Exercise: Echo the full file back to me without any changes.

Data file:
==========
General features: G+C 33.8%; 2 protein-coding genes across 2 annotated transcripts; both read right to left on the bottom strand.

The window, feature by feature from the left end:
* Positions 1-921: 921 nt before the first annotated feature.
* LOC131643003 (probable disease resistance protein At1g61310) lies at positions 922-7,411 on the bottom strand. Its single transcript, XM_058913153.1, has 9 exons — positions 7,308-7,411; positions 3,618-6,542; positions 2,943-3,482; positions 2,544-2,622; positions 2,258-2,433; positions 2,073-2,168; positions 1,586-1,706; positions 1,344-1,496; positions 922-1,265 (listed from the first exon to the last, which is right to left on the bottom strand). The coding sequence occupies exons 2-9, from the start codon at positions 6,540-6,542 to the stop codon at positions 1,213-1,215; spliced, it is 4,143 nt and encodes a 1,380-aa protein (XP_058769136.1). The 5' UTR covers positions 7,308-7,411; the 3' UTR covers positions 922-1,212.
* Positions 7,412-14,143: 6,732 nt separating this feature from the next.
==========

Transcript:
General features: G+C 33.8%; 2 protein-coding genes across 2 annotated transcripts; both read right to left on the bottom strand.

The window, feature by feature from the left end:
* Positions 1-921: 921 nt before the first annotated feature.
* LOC131643003 (probable disease resistance protein At1g61310) lies at positions 922-7,411 on the bottom strand. Its single transcript, XM_058913153.1, has 9 exons — positions 7,308-7,411; positions 3,618-6,542; positions 2,943-3,482; positions 2,544-2,622; positions 2,258-2,433; positions 2,073-2,168; positions 1,586-1,706; positions 1,344-1,496; positions 922-1,265 (listed from the first exon to the last, which is right to left on the bottom strand). The coding sequence occupies exons 2-9, from the start codon at positions 6,540-6,542 to the stop codon at positions 1,213-1,215; spliced, it is 4,143 nt and encodes a 1,380-aa protein (XP_058769136.1). The 5' UTR covers positions 7,308-7,411; the 3' UTR covers positions 922-1,212.
* Positions 7,412-14,143: 6,732 nt separating this feature from the next.